So after a while, I had a clear, machine-readable publication date in all of my web pages. The next step of course, was to read the data from the HTML files, and to use it for generating an XML sitemap and RSS files.
Earlier on I had already written code to extract the title from HTML, but in a primitive, makeshift, quick and dirty way that worked only for my own pages, which by personal convention have all titles including the tags (in lowercase) on a single line, even though HTML syntax doesn’t require that.
Therefore this time (still by the end of March 2021), I wanted genuine parsing. Somebody must have already written code for that, right? I googled and found this: Parse html using C. It mentions these:
I had trouble installing this. In hindsight, this was largely due to my trying it in a test directory in a vfat volume, created for me by Jetico’s Bestcrypt. I chose that filesystem vfat so backups made by copying the container files, would have a good chance of being decipherable also on Windows or Apple Macintosh.
The installation procedure of Gumbo Parser requires symbolic links. Vfat doesn’t support those. Proper Unix filesystems, like ext3 or ext4, do. So to install Gumbo Parser on a Linux system, use a location somewhere in its own disk volumes.
I also had problems with a C++ compiler being required, although I don’t use it and don’t need it. Nevertheless I finally decided to use Gumbo anyway, as described later in this article. For now, all in all, too many problems, and I decided to skip to the next candidate.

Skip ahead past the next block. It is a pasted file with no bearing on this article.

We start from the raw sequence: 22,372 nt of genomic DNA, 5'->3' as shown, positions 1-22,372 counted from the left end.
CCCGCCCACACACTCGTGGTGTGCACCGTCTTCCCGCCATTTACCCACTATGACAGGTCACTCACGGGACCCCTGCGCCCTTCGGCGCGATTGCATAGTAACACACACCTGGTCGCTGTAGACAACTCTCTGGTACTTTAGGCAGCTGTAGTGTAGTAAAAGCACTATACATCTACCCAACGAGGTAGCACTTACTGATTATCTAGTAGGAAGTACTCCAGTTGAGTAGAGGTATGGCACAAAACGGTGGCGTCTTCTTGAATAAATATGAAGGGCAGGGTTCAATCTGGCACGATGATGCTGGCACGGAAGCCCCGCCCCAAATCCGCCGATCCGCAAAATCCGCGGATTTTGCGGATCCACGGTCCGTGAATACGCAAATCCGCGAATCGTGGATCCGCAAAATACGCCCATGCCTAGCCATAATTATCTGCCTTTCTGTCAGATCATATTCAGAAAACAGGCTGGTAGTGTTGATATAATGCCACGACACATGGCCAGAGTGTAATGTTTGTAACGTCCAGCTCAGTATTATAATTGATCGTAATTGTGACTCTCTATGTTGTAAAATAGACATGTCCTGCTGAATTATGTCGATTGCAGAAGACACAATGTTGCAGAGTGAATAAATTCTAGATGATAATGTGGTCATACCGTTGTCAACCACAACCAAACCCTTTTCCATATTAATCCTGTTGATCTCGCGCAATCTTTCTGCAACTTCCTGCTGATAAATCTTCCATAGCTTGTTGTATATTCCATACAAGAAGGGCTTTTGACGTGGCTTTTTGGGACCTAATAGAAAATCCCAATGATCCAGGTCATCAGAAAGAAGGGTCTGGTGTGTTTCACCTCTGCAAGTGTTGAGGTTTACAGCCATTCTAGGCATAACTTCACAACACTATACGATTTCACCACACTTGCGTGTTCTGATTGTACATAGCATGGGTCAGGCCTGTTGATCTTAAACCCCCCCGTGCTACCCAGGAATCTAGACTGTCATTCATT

LexBor was written by Alexander Borisov. I quote from the file README.md: “The lexbor project is being developed using the C language, without dependencies.” Sounds good, that’s how I like it. See also Lexbor.com.
Based on instructions found in the two locations, I tried:
curl -O https://lexbor.com/keys/lexbor_signing.key
sudo apt-key add lexbor_signing.key
That worked. Then:
sudo apt install liblexbor
but that didn’t work. Error message:
E: Unable to locate package liblexbor.
A pity. But I wanted to have an HTML parsing library also on FreeBSD,
at least for the time being. There’s no
apt there, only
pkg. Building from sources seemed the better option. So,
again following instructions in the LexBor docs, I tried:
git clone https://github.com/lexbor/lexbor/
cmake . -DLEXBOR_BUILD_TESTS=ON -DLEXBOR_BUILD_EXAMPLES=ON -DLEXBOR_BUILD_SEPARATELY=ON
There was no
cmake on my system, but of course I could
sudo apt install cmake.
That worked. (That was in late March 2021, now that I try it again
in mid November, it does not:
CMake Error: Could not find CMAKE_ROOT !!!
CMake has most likely not been installed correctly.
In March, it started a search for a CXX compiler. That probably means
C++. Why would that be needed? The project promised to be in pure C.
So why not just use
cc? I have been using Unix systems on
and off since 1985, and there was always a C compiler called
(Note that after installing a fresh Ubuntu Server, it contains no
compilers at all, not even for C. Also the utility
is unavailable. Kinda makes sense because you may well have a web server
that doesn’t require any compilation to install it. But mine does.
sudo apt install build-essential .)